Is Dating Becoming More Authentic Thanks To COVID?
Kelly Gonsalves is a sex educator, relationship coach, and journalist. She received her journalism degree from Northwestern University, and her writings on sex, relationships, identity, and wellness have appeared at The Cut, Vice, Teen Vogue, Cosmopolitan, and elsewhere.
Without question, COVID-19 has created some huge and often extremely frustrating barriers to dating. Video dates have become the norm, meeting a date in person with all the precautions still involves some level of risk, and there are far fewer safe group settings to meet people in person organically.
But despite all the new challenges, a new report from Match's 2020 Singles in America study suggests there's at least one positive change to the dating scene that's come thanks to COVID-19: People seem to be getting more real about dating.
The pandemic has made people more aware of what they want.
According to their survey of 5,000 U.S. singles, 58% of single people on dating apps say they've gotten more intentional about dating since the pandemic hit. Some 52% have changed what they're looking for in a potential partner, and 63% of active daters are spending more time getting to know potential partners.
Biological anthropologist Helen Fisher, Ph.D., who led the study, describes it as a rise in "intentional dating." The trend may be related to the amount of personal reflection people have been doing in isolation and as heightened uncertainty forces us to assess what we really need in our lives.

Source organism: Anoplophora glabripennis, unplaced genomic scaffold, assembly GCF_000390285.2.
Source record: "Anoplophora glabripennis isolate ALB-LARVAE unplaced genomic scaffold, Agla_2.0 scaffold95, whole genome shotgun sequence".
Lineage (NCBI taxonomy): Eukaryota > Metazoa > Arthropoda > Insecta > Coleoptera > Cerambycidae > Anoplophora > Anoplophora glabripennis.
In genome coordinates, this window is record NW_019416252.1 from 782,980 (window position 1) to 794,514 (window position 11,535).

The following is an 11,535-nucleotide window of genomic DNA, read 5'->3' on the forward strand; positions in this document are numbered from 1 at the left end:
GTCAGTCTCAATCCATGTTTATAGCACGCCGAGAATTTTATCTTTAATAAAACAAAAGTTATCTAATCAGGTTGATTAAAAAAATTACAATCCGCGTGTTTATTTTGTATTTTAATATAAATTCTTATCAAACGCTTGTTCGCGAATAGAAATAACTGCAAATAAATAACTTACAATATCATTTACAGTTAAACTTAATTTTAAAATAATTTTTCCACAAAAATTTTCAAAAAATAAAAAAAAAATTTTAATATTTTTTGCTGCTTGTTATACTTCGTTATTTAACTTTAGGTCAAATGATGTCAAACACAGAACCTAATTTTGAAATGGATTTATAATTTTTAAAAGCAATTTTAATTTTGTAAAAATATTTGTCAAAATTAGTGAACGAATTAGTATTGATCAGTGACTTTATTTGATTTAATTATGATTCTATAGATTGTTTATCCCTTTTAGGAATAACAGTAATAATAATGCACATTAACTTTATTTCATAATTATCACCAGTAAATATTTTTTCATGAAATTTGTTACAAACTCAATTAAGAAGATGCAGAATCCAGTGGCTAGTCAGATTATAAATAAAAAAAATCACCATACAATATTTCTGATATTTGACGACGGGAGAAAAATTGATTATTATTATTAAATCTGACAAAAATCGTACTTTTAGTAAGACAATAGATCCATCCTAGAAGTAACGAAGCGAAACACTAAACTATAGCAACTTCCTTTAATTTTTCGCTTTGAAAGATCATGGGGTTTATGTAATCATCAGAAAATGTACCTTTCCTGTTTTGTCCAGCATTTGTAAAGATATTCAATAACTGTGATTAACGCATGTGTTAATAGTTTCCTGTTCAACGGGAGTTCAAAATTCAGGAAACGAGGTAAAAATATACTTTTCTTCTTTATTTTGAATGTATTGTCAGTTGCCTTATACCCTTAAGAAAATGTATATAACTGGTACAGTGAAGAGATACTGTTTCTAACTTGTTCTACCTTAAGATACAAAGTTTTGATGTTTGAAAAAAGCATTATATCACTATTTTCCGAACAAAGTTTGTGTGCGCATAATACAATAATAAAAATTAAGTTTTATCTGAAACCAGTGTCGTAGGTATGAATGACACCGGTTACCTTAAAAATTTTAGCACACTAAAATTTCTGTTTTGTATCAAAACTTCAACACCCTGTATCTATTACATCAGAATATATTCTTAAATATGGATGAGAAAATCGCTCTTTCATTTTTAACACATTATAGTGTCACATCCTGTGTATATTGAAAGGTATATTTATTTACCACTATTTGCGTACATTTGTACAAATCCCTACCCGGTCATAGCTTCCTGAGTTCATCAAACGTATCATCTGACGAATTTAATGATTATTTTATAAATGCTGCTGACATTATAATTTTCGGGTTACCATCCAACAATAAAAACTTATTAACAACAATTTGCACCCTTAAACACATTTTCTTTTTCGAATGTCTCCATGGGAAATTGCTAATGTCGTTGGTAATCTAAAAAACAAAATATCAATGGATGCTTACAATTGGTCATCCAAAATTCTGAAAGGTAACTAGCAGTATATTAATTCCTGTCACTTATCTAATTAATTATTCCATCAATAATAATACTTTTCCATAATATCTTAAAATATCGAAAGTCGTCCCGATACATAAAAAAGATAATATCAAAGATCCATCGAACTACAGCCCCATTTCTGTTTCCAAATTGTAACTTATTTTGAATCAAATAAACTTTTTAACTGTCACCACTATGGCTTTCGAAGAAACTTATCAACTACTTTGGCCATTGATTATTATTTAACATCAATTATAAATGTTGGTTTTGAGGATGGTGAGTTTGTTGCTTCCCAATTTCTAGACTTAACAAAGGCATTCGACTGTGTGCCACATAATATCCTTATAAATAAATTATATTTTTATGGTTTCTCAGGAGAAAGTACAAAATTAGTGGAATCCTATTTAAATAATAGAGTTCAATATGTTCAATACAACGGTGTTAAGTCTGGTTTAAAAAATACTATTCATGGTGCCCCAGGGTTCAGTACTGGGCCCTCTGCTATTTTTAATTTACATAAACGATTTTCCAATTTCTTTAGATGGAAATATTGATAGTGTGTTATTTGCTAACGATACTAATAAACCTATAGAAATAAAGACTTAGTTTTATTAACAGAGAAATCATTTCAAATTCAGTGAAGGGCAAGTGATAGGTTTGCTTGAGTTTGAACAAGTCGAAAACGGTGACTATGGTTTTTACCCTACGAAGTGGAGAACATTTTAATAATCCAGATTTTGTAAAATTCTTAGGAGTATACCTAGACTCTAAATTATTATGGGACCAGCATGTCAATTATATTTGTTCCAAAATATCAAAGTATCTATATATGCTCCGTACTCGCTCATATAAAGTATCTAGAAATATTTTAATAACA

"During traumatic situations, people tend to do more self-analysis, realizing what they have and what they don't have. They assess. They become realistic," Fisher explains. "In fact, the data on depression has shown that when one is mildly depressed, they see their situation more clearly."
That clarity, she says, explains why people began to prioritize authenticity on their dates and being transparent about what they want. Some 69% of active daters say they're being more honest in their conversations with potential partners, according to the study, and 65% say they're more likely to directly ask others what kind of relationship they're looking for.
"Gone is the appeal of the 'bad boy' and 'bad girl,'" she says. "People realize what is missing in their lives and readjust their priorities."
Stressful situations can often lead to more self-disclosure.
The conversations have also gotten better. Some 59% of people who'd gone on a video date said they had more meaningful conversations during video dates compared to before COVID, 56% said they'd felt some chemistry on a video date, and a whopping 50% of people say they fell in love during a video date.
Part of this is because experiencing the collective trauma of a pandemic has made us all more willing to be vulnerable and talk about our inner worlds, according to Fisher.
"In stressful situations, people express more 'self-disclosure'—which leads to more meaningful conversations and more intimacy," she explains.
The bottom line.
Dating might be becoming more authentic these days thanks to the pandemic. Other dating apps have been finding similar results from their users too. Plenty of Fish earlier this year found singles seem to be more optimistic and serious about dating since the pandemic hit, and Hinge found 63% of people have felt a growing connection with someone they've been dating virtually via the new norm of video dates.
So if you've been looking to meet someone, now might be as good a time as any to dive into the swipe scene. Here are some tips for successful pandemic dating, whenever you're ready.
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